The fate of a plant lies in your hands. With dangers lurking on all sides, your army of flying robots are the only barrier between blooming into destiny or facing botanical oblivion. It's also a message about climate change and makes for a pretty neat tower defense game. Feel ready to Rizk one for survival?
When a seed meteors into the ground, it finds itself in hostile terrain. Nasty-looking plants sit nearby, easy to provoke by the slightest bit of resource gathering. Given that it appears our plant is the alien invader, one could suppose the evil plants were just defending their turf. To beat them all and advance, the plant has to grow to full maturity. It gets this done with local resources, gathered across the level. There are three types: slurpers draw resources from underground reservoirs, catchers get resources from falling fluids and breezers snatch the air. Each of these, however, agitate the local plants, who in turn retaliate with pollen.
In step your trusty robot chopper things, the so-called defenders. Also in three flavors, they deploy shields that stop the pollen. Take enough hits and they lose a shield, damage that you can repair and an ability enhanced by upgrading the unit. The resource gatherers can also be upgraded and repaired, but they (and your plant) need the protection of the defenders. Defenders can be placed anywhere, but the resource gatherers have specific areas where they fit. Click the right mouse button brings up a radial menu from which you can build.
With each level you can asses the threat by choosing another option on the menu, bringing up a risk assessment of the map. It shows how likely certain plants are to attack and where the resources are located. During the game the view is cropped more closely, but you can zoom out. Money is earned via the resources, so the trick is to gather enough so that the war coffer is kept topped up and the defenders have shields.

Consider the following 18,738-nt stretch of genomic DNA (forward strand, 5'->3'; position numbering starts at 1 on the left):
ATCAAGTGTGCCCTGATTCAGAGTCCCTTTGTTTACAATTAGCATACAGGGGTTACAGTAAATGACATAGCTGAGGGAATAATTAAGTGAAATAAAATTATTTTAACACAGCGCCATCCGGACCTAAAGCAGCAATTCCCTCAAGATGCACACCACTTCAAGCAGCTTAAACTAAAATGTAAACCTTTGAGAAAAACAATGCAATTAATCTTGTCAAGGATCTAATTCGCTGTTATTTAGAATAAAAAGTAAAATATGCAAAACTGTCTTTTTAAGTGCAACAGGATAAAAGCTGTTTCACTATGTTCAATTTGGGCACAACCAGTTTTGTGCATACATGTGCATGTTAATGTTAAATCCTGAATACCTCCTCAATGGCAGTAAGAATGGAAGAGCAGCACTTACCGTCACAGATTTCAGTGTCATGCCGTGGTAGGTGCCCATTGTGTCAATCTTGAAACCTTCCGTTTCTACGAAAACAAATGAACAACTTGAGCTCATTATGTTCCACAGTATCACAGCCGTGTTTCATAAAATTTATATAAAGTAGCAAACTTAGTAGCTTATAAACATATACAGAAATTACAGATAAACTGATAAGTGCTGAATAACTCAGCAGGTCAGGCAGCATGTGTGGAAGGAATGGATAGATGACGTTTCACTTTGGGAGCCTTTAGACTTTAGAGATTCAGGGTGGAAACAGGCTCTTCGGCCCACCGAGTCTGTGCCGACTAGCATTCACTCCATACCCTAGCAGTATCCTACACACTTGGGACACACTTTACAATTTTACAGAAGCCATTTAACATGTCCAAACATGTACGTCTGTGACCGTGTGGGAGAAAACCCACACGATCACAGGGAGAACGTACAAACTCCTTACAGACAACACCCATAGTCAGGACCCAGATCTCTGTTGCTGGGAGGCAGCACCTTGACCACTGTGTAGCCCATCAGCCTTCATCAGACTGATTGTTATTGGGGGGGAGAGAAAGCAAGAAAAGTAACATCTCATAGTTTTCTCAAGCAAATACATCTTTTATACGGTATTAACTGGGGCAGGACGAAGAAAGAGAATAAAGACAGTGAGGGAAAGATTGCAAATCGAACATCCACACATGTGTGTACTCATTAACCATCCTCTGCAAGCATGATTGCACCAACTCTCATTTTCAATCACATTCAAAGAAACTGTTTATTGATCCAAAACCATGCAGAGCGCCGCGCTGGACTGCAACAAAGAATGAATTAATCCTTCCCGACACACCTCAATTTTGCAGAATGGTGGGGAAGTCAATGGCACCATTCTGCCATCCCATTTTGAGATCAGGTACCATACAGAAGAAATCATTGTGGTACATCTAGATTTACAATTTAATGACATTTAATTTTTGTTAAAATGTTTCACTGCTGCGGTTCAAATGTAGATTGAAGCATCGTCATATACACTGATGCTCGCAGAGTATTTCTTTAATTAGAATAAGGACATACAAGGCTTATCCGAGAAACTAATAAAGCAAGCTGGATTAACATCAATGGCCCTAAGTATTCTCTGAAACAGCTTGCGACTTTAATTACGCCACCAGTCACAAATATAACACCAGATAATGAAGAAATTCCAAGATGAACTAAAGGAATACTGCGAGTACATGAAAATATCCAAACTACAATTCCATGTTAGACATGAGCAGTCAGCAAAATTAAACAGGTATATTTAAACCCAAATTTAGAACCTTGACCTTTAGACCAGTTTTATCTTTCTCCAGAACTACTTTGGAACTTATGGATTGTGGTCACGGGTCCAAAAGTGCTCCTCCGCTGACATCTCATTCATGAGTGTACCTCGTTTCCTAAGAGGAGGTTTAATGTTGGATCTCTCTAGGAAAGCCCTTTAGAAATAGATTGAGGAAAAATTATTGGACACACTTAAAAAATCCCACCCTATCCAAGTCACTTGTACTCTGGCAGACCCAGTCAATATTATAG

Analysis: Technically this is an educational game, teaching about the need for resource balancing. That much is obvious with the three resources, which essentially represent fossil fuels, hydro power and air power. In reverse order is the magnitude of payout: oil gives far more than air. But to balance that it also agitates the plants a lot more and depletes quickly. It is easier to go for air, slow yet unlimited, and not upset the natives, but in later levels the assaults become relentless and you have to swoop around, grabbing resources smartly and quickly.
It's an interesting formula that draws similarities with the resource management theme it represents and certainly makes for one of the better edu-games around. That's because it hardly has much to teach, but makes for an intensely fun tower defense game. A Facebook link-in also means that you could plug your account in and compete on the leaderboards. Finally, there's no closing this off without mentioning the nice graphics. It's a game made with a budget, and it shows.
If one criticism comes up, its that you will go through at least two thirds of the game before you are forced to play smartly. Obviously the challenge is heightened if you want to compete on score, but even at a laid-back pace it makes for a fun bit of gaming.